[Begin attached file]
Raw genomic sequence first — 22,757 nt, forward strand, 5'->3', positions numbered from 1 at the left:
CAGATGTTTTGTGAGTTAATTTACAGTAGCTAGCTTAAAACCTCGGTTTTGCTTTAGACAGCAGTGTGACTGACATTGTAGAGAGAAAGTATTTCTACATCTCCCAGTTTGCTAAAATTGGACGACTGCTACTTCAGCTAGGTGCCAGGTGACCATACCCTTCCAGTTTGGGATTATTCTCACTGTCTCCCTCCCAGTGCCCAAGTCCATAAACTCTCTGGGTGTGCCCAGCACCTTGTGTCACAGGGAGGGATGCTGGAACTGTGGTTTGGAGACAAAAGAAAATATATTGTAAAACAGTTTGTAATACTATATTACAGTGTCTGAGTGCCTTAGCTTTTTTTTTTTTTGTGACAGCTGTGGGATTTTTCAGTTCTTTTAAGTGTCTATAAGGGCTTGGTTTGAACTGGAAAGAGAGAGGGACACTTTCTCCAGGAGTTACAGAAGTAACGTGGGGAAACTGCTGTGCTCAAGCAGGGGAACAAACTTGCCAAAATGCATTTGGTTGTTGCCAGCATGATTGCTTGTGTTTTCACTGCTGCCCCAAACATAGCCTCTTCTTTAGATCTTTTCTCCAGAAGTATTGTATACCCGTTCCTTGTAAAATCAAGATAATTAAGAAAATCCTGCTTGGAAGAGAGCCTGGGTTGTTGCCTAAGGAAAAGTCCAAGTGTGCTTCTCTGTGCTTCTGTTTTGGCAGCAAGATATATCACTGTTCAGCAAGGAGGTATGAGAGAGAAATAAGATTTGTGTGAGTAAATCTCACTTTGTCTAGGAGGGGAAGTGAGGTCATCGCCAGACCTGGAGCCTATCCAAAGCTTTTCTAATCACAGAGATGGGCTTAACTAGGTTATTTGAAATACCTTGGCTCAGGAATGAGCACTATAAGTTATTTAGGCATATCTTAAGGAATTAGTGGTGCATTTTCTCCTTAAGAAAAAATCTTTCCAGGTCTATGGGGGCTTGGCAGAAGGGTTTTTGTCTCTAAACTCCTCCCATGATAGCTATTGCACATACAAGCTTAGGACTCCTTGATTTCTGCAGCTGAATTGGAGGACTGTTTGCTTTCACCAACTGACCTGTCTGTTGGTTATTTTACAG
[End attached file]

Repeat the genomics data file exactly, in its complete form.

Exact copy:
Raw genomic sequence first — 22,757 nt, forward strand, 5'->3', positions numbered from 1 at the left:
CAGATGTTTTGTGAGTTAATTTACAGTAGCTAGCTTAAAACCTCGGTTTTGCTTTAGACAGCAGTGTGACTGACATTGTAGAGAGAAAGTATTTCTACATCTCCCAGTTTGCTAAAATTGGACGACTGCTACTTCAGCTAGGTGCCAGGTGACCATACCCTTCCAGTTTGGGATTATTCTCACTGTCTCCCTCCCAGTGCCCAAGTCCATAAACTCTCTGGGTGTGCCCAGCACCTTGTGTCACAGGGAGGGATGCTGGAACTGTGGTTTGGAGACAAAAGAAAATATATTGTAAAACAGTTTGTAATACTATATTACAGTGTCTGAGTGCCTTAGCTTTTTTTTTTTTTGTGACAGCTGTGGGATTTTTCAGTTCTTTTAAGTGTCTATAAGGGCTTGGTTTGAACTGGAAAGAGAGAGGGACACTTTCTCCAGGAGTTACAGAAGTAACGTGGGGAAACTGCTGTGCTCAAGCAGGGGAACAAACTTGCCAAAATGCATTTGGTTGTTGCCAGCATGATTGCTTGTGTTTTCACTGCTGCCCCAAACATAGCCTCTTCTTTAGATCTTTTCTCCAGAAGTATTGTATACCCGTTCCTTGTAAAATCAAGATAATTAAGAAAATCCTGCTTGGAAGAGAGCCTGGGTTGTTGCCTAAGGAAAAGTCCAAGTGTGCTTCTCTGTGCTTCTGTTTTGGCAGCAAGATATATCACTGTTCAGCAAGGAGGTATGAGAGAGAAATAAGATTTGTGTGAGTAAATCTCACTTTGTCTAGGAGGGGAAGTGAGGTCATCGCCAGACCTGGAGCCTATCCAAAGCTTTTCTAATCACAGAGATGGGCTTAACTAGGTTATTTGAAATACCTTGGCTCAGGAATGAGCACTATAAGTTATTTAGGCATATCTTAAGGAATTAGTGGTGCATTTTCTCCTTAAGAAAAAATCTTTCCAGGTCTATGGGGGCTTGGCAGAAGGGTTTTTGTCTCTAAACTCCTCCCATGATAGCTATTGCACATACAAGCTTAGGACTCCTTGATTTCTGCAGCTGAATTGGAGGACTGTTTGCTTTCACCAACTGACCTGTCTGTTGGTTATTTTACAG